Thursday, 2 December 2010

A walk in the snow

After the heavy snow during the night, the ground is now covered with a thick layer of snow, about 8 inches, more than we had last year. At 10.00am I went for a walk around the village to see what bird and animal life was about. I walked up the track but only encountered a few birds.
A small flock of sparrows were chattering in a snow covered bush.
Many birds, including crows, pigeons and starlings gathered around chimney pots for an extra bit of warmth.
A few redwing flew over, but too quick for my camera to focus. A solitary blue tit foraged in a tree.

At the end of the tack I turned left and left again taking me down the road to my house. As yesterday, I carried on past the house towards the old village. I saw three pied wagtails at different locations, bobbing their tail as they walked along in the snow.

 A passer by disturbed one and it flew up onto a roof top.

As I walked up towards Easthill Park I noticed movement in the branches. It was a tiny goldcrest, the smallest of our UK song birds.
As I watched I noticed a great tit higher up in the branches and the read breast of a robin. The goldcrest was very active and at one point was close enough for me to touch.

As I watched a squirrel bounded past in the snow and scampered

The snow in Easthill park was very thick, The horses next door in the horse sanctuary did not seem bothered by the snow.
Even thought plenty food had been provided for the horses, this one was eating foliage from a tree. A few birds visible, mainly pigeon, crow and a few starlings. The occasional herring gull also flew past.

I trudged through the thick snow to the wooded end of the park where there is a pathway through the trees. 
As I walked along the odd blackbird and blue tit flashed past. At the far end, another pied wagtail.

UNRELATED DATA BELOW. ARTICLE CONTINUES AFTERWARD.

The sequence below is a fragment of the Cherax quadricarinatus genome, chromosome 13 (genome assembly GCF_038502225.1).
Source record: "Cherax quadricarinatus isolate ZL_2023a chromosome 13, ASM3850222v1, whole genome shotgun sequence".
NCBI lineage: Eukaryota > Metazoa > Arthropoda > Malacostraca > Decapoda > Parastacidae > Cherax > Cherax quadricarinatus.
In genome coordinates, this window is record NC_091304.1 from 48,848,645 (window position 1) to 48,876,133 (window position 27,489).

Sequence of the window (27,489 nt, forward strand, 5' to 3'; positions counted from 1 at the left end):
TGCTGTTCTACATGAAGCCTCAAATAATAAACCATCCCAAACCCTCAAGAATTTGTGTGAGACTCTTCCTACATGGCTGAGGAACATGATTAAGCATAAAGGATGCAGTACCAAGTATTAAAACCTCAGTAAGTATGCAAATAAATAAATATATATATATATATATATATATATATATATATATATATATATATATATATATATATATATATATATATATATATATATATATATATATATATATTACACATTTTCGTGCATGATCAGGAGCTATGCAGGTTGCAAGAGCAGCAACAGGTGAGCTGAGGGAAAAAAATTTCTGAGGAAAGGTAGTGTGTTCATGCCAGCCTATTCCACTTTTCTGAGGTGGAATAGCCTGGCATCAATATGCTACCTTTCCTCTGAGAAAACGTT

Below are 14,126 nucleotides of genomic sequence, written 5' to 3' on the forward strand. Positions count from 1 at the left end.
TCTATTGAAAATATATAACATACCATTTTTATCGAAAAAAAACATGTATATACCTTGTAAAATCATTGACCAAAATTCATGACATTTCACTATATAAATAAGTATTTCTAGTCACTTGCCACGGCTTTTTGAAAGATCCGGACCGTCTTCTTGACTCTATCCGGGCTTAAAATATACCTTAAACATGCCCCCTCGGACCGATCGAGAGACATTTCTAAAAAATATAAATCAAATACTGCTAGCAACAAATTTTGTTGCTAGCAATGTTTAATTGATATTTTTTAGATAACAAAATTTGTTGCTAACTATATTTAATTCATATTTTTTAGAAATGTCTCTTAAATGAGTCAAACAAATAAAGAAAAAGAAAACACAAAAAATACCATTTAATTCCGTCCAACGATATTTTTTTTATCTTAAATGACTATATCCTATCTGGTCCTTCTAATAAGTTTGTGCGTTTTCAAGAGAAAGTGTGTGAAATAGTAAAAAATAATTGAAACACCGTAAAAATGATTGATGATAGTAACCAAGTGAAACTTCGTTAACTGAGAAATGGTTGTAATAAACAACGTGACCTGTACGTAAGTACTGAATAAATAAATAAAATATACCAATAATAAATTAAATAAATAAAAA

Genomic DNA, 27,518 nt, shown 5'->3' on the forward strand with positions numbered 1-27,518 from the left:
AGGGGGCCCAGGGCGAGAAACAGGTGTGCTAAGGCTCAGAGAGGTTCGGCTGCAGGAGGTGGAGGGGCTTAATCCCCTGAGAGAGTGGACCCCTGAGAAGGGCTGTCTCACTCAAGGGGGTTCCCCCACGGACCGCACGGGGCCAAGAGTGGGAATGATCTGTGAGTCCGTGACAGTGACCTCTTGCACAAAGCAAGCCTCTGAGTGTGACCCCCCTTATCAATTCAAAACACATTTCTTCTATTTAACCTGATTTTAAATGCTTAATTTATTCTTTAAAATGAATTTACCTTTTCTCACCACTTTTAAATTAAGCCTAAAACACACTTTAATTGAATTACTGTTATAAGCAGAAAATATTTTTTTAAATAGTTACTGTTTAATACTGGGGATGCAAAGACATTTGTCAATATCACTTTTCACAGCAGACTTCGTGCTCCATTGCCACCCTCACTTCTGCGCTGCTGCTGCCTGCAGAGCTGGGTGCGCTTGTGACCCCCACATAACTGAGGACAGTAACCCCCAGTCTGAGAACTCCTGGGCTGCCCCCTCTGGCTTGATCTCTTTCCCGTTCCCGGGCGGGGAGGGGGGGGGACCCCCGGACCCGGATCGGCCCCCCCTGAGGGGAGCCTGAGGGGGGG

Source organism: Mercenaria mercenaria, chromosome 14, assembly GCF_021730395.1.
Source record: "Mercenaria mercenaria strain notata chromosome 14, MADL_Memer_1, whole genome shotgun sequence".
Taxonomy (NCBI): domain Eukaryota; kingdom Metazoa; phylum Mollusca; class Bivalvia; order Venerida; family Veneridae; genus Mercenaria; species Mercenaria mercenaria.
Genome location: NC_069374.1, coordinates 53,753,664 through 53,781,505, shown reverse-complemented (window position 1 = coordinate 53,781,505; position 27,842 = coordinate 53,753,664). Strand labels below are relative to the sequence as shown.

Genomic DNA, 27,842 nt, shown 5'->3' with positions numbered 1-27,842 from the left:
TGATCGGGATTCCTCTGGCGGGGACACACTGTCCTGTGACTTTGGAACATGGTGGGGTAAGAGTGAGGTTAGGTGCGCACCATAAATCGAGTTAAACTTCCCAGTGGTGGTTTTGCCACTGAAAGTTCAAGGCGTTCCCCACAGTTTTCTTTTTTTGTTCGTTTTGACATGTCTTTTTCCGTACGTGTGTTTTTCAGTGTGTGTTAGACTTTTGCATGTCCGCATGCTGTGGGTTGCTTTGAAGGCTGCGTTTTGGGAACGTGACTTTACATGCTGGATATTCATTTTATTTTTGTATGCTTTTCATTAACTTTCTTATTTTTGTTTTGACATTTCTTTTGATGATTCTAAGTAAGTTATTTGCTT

I left the wooded path and was about to walk down the outside of the wooded area when I spotted a blackbird. It was feeding on berries.
It was soon joined by another male blackbird and a squabble broke out.

The squabble was short lived and one of the blackbirds flew away, possibly the intruder but it was as hard to follow as the magicians find the queen or the ball under the cup. The bird that remained started to eat the berries.
As I started to walk alongside the wooded area I spotted a red wing
 I carried on walking and as I passed underneath a particular large evergreen a flash of blue attracted by attention it was a blue tit. Then I spotted a great tit.
Many more appeared to be foraging in the higher branches occasionally sending down a small shower of snow.

I was then attracted by another small bird which I thought was another goldcrest. But looking at the photographs back home on the computer I think it might have been the rarer firecrest. (comments welcome)
As I walked back through the old village I noticed this female blackbird feeding on then berries from a garden.

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